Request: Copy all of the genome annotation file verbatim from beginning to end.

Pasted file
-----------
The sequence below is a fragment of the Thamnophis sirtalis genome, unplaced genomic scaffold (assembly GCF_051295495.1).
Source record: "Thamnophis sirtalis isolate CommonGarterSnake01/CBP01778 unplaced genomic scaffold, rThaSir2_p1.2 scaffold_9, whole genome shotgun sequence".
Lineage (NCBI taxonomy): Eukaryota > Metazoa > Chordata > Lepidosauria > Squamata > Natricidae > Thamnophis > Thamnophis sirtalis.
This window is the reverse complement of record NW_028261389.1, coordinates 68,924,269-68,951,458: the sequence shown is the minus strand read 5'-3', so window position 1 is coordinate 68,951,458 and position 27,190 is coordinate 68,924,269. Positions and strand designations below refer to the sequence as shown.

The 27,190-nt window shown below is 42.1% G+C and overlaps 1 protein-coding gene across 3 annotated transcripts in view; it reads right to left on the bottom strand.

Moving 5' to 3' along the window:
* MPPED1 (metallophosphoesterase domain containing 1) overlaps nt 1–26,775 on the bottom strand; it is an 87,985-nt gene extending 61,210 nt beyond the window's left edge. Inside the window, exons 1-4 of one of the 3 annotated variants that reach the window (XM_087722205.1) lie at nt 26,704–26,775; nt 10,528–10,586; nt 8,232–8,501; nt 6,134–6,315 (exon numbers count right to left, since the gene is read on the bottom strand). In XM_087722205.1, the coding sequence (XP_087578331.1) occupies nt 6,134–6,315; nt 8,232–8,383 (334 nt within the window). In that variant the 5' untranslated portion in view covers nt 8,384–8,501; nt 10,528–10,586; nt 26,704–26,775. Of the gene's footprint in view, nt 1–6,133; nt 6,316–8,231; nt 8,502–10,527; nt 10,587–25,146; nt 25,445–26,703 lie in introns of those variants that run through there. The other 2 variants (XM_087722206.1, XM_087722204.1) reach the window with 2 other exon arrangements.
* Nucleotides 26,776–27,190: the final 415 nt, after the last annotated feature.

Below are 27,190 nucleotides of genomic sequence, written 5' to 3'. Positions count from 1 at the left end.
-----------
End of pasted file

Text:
The sequence below is a fragment of the Thamnophis sirtalis genome, unplaced genomic scaffold (assembly GCF_051295495.1).
Source record: "Thamnophis sirtalis isolate CommonGarterSnake01/CBP01778 unplaced genomic scaffold, rThaSir2_p1.2 scaffold_9, whole genome shotgun sequence".
Lineage (NCBI taxonomy): Eukaryota > Metazoa > Chordata > Lepidosauria > Squamata > Natricidae > Thamnophis > Thamnophis sirtalis.
This window is the reverse complement of record NW_028261389.1, coordinates 68,924,269-68,951,458: the sequence shown is the minus strand read 5'-3', so window position 1 is coordinate 68,951,458 and position 27,190 is coordinate 68,924,269. Positions and strand designations below refer to the sequence as shown.

The 27,190-nt window shown below is 42.1% G+C and overlaps 1 protein-coding gene across 3 annotated transcripts in view; it reads right to left on the bottom strand.

Moving 5' to 3' along the window:
* MPPED1 (metallophosphoesterase domain containing 1) overlaps nt 1–26,775 on the bottom strand; it is an 87,985-nt gene extending 61,210 nt beyond the window's left edge. Inside the window, exons 1-4 of one of the 3 annotated variants that reach the window (XM_087722205.1) lie at nt 26,704–26,775; nt 10,528–10,586; nt 8,232–8,501; nt 6,134–6,315 (exon numbers count right to left, since the gene is read on the bottom strand). In XM_087722205.1, the coding sequence (XP_087578331.1) occupies nt 6,134–6,315; nt 8,232–8,383 (334 nt within the window). In that variant the 5' untranslated portion in view covers nt 8,384–8,501; nt 10,528–10,586; nt 26,704–26,775. Of the gene's footprint in view, nt 1–6,133; nt 6,316–8,231; nt 8,502–10,527; nt 10,587–25,146; nt 25,445–26,703 lie in introns of those variants that run through there. The other 2 variants (XM_087722206.1, XM_087722204.1) reach the window with 2 other exon arrangements.
* Nucleotides 26,776–27,190: the final 415 nt, after the last annotated feature.

Below are 27,190 nucleotides of genomic sequence, written 5' to 3'. Positions count from 1 at the left end.